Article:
we have to focus on production for own consumption other than looking to export at excessive amounts for a quick buck. a strong rand will benefit the economy much more than a weak rand. everybody in the industries uses fuel and if fuel costs are high because of the rand weakness then the end result is high costs which means few people will manage to buy the goods produced. europe is in a crisis at the moment and we can not depend on exports to help the economy. strong rand , produce for local consumption.
Hey Mr Davies, even I can tell you what the value of the rand is going to be 10 years from now. its called Purchasing Power Parity (PPP), whereby the rand over the long term depreciates every year against the US dollar, for example, by the differential between SA and US inflation rates. our inflation rate is about 7 % a year and the US about 2 % a year, so thats a depreciation of the rand of about 5 % a year. so the rand should be about R 12 to the dollar in 10 years time. obviously the rand's value fluctuates, sometimes wildly, around this trendline (for a myriad of other factors). its for these very reasons that the rand has gone from parity to the dollar 30 years ago, to where it is today. and yet you still complain about the rand being too strong. just like you and the ANC, and other lazy companies, will complain about the rand being too strong 10 years from now, at a significantly weaker level than today.
Ryan- That calculation applies only to a normal stable country. When you add to the mix everything SA "has to offer", we can be pleased if the Rand is 20 to the dollar in 10 yrs. The only thing that keeps the Rand relatively strong is an international sentiment towards "emerging markets" where they can still get 9% on VERY s/t investment. Just one hickup, and that money is gone overnight. And the "value" of the rand? worthless paper!
Who are these whingeing bozos? Must be total losers because the rand is stronger against the failed states of the G7 than it's ever been. In real terms of course.
what are you smoking ??? the rand has been weakening substantially against them for the past 30 years. it is MUCH weaker than back then. and in the last few months it has weakened substantially too.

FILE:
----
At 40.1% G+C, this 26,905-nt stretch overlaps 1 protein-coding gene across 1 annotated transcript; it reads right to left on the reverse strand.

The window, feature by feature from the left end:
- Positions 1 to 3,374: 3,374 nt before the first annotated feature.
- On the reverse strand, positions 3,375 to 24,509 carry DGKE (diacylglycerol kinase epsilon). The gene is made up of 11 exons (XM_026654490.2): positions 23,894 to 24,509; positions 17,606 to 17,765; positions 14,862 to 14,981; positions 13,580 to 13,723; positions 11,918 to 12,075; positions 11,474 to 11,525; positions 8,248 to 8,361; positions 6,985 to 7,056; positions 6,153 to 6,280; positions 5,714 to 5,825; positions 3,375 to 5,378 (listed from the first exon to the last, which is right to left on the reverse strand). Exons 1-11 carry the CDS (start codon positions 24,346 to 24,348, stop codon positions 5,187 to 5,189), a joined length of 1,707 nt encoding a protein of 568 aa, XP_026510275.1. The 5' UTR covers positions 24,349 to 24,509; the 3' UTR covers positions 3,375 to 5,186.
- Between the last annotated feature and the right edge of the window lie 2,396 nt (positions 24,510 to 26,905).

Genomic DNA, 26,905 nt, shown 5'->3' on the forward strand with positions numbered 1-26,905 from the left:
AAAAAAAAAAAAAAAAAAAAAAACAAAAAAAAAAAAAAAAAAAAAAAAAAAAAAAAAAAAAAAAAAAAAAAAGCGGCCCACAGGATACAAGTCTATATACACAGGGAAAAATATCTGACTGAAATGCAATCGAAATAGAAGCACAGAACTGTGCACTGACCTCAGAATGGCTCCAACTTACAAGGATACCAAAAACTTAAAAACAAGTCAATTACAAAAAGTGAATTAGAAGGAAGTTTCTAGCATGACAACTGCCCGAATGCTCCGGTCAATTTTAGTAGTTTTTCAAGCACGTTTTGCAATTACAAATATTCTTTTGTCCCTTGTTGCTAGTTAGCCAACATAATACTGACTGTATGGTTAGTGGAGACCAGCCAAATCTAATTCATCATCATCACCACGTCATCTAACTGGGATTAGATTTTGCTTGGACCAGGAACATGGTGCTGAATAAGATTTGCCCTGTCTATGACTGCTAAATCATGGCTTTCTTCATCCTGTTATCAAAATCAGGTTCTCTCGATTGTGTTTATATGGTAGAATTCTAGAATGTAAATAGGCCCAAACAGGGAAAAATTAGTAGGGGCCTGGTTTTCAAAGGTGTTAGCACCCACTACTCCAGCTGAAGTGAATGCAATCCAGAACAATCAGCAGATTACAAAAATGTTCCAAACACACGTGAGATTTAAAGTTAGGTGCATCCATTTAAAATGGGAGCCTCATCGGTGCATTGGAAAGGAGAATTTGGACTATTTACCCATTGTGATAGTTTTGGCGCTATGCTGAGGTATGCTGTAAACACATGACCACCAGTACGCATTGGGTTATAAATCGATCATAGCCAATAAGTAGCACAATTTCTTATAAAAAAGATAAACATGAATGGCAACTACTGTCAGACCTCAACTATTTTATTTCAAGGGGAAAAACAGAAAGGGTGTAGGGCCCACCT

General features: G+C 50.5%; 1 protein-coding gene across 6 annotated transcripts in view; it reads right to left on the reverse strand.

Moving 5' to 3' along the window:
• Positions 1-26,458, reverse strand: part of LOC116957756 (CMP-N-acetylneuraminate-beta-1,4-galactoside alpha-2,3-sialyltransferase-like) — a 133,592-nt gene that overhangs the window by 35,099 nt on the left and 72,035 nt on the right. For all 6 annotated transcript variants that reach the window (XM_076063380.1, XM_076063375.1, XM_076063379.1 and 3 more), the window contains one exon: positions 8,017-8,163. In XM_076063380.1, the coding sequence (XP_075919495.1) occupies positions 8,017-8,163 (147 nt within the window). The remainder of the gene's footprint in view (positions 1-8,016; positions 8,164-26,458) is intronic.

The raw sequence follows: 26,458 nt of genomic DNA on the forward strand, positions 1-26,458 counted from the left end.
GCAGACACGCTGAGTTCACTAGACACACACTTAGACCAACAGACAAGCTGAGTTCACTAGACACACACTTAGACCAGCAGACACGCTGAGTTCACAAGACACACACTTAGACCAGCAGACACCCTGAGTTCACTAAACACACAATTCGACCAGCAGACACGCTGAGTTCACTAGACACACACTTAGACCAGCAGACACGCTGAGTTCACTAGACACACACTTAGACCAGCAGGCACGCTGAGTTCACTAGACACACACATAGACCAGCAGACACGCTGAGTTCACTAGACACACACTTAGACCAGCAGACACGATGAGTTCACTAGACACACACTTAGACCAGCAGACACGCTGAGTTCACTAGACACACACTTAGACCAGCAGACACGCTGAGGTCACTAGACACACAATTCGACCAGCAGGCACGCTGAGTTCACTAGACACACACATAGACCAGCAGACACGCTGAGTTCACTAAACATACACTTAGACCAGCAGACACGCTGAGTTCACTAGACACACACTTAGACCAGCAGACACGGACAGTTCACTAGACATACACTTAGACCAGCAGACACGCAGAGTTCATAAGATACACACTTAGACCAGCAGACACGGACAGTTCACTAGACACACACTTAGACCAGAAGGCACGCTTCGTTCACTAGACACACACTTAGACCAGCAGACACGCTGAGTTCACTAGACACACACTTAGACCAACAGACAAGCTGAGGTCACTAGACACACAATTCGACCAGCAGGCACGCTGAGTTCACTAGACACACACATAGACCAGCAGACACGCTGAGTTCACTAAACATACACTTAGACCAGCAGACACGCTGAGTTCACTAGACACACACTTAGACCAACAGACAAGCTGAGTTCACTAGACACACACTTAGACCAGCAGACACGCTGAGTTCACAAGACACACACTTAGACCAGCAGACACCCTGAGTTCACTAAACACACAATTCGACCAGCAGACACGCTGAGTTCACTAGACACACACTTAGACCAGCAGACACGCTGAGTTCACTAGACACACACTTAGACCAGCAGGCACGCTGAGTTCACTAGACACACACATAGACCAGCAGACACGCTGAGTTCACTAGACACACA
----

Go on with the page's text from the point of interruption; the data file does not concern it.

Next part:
R1 = $1.5 in 1973
South Africa could have been an industrialized country if it wasn't for the ANC.
Davies can't stop moaning. Get on with the job of creating jobs or just get out and let a pro - free market capitalist minister take over. Communism failed.
Rob Davies you need to go back to school!!!! The consumer accounts for 60% GDP and the consumer is now battling due to a weaker rand you will see very low retail figuers end of fourth quarter. Look at labuor laws and cost of labour if you want to create jobs stop blaming the rand for the governments inability to create jobs.
mr davies wants the economy to grow and yet he is chasing away companies that want to invest. he is one of the ministers against walmart. stop the double talk and do some work for a change and things will change and you wont need to worry about rand volatility.
interesting interview on CNN last night .... Stste of Michigan in USA offered to buid a NEW factory AND eliminate ALL taxes for the next 20 years for a company that was considering moving offshore, to try and save local jobs in a town of 8,000 ..... even with those concessions, and because of labour costs, the factory STILL moved.... Get your labour laws in order and get back to a competitive labour environment and you MAY be able to swing the tide.....
We used to be a strong exporting country
Now its beginning to show like all the other african countries where they even import toilet paper
A weaker Rand would be welcome for our agricultural exports and Gold mines. Its a shame because there are too many personal hidden agendas with the exchange, buying crude etc.Some in the government does not care a bit about the country's economy but only goes for what they can gain themselves. This is unfortunately how this whole continent works.